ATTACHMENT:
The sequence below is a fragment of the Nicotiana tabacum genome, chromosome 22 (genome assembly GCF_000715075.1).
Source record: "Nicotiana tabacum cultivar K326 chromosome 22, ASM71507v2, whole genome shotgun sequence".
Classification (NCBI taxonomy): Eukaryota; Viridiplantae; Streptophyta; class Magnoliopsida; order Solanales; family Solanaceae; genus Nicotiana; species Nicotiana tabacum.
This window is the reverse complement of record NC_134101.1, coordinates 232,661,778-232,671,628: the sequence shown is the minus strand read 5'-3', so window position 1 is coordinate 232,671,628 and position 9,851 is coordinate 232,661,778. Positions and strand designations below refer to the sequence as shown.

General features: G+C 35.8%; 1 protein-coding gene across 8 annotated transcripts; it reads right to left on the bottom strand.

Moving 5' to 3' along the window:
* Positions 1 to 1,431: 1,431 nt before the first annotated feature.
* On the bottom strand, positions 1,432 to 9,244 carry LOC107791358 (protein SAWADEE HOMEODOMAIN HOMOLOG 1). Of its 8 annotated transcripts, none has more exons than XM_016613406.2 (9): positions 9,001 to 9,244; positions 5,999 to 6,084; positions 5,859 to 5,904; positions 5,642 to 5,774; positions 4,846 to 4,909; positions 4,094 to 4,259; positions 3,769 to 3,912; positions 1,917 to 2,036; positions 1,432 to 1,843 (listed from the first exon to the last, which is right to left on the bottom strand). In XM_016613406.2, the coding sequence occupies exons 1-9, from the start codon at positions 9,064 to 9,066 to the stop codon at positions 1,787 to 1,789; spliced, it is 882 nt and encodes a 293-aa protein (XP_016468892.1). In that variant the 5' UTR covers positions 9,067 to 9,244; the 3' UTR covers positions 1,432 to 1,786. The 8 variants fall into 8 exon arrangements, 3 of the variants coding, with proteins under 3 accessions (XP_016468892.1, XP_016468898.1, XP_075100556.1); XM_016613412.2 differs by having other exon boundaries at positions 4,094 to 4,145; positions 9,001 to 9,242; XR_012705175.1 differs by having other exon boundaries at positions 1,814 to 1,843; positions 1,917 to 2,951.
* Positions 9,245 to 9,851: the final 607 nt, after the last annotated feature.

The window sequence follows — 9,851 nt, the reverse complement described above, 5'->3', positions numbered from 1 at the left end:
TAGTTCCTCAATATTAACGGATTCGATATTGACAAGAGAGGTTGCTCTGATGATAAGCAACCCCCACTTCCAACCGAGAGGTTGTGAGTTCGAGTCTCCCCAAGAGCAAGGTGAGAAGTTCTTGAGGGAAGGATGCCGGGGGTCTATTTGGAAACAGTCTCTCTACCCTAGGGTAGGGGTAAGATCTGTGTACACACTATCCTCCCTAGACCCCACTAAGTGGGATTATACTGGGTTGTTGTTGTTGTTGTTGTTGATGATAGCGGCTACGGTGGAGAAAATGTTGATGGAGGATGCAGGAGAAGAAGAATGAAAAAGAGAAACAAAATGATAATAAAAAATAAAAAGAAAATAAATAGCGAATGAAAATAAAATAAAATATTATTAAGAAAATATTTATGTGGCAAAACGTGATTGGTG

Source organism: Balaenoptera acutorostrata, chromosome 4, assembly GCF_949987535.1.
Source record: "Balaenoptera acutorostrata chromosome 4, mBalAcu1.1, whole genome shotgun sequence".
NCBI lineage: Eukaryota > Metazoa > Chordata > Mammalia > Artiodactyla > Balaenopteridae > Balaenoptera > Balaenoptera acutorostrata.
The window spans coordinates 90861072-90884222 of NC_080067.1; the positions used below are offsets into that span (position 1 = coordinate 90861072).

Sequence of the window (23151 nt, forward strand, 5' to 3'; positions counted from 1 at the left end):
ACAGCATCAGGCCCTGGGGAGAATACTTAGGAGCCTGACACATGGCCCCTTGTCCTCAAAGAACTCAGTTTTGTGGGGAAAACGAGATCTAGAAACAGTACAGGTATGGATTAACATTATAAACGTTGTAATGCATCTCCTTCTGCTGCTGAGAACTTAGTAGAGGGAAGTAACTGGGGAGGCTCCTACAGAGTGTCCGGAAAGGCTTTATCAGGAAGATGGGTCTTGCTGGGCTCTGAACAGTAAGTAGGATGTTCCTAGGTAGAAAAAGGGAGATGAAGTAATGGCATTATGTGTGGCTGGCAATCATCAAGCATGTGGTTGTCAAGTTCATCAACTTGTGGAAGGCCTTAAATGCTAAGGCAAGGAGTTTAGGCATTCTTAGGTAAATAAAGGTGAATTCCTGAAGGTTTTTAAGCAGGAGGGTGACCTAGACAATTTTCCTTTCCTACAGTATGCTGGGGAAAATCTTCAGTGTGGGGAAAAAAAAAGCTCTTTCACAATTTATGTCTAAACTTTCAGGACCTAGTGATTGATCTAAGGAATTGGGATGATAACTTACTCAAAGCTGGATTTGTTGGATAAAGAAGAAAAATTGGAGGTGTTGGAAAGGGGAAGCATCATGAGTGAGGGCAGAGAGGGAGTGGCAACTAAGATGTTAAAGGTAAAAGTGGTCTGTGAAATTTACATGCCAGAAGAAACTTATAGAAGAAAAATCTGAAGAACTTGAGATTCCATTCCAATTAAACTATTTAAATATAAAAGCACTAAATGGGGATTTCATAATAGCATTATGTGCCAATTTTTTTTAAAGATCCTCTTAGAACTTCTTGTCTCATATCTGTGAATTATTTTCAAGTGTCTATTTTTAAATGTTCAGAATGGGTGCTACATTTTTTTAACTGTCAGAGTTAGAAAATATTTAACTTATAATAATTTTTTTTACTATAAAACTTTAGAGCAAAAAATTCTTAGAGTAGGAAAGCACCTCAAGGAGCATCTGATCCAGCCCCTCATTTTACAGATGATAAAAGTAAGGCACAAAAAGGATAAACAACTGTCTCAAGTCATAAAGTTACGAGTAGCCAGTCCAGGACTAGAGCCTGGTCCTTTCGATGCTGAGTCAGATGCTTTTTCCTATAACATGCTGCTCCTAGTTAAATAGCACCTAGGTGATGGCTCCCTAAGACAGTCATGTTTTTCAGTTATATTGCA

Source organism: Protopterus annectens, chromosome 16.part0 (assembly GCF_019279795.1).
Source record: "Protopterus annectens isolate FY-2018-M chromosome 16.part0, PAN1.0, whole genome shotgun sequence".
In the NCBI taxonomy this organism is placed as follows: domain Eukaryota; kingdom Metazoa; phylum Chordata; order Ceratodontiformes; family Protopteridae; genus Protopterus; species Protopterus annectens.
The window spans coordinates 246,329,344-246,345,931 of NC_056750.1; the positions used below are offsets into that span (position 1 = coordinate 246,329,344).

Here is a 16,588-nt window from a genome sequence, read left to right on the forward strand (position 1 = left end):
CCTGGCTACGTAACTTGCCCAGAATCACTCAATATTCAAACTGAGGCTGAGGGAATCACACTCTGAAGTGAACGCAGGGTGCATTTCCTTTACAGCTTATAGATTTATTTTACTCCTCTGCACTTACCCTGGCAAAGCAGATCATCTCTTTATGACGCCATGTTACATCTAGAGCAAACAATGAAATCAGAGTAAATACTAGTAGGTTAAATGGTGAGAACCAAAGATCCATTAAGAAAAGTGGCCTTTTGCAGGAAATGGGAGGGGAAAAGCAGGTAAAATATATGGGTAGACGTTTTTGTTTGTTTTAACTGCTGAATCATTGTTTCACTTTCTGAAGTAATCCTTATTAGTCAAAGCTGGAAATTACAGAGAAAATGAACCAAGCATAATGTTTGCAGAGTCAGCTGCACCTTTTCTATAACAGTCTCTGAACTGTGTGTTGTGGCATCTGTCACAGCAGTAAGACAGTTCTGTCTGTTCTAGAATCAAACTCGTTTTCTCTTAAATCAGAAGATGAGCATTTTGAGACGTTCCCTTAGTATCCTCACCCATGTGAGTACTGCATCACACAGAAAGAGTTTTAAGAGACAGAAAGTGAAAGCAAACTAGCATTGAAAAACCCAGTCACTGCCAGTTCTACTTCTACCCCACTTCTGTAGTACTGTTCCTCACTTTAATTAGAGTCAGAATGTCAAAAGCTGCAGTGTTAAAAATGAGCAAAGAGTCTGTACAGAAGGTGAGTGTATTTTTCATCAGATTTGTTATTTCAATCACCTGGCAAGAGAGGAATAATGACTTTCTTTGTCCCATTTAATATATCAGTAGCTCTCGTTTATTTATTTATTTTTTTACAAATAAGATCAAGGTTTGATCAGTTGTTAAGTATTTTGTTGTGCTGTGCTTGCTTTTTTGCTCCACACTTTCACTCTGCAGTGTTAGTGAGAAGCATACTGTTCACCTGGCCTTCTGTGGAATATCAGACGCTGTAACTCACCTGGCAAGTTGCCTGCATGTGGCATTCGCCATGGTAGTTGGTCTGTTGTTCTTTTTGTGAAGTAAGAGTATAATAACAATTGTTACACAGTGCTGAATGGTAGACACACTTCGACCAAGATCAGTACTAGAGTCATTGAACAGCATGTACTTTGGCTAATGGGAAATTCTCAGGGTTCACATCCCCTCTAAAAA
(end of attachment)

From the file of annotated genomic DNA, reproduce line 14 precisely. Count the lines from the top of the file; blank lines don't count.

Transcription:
NCBI lineage: Eukaryota > Metazoa > Chordata > Mammalia > Artiodactyla > Balaenopteridae > Balaenoptera > Balaenoptera acutorostrata.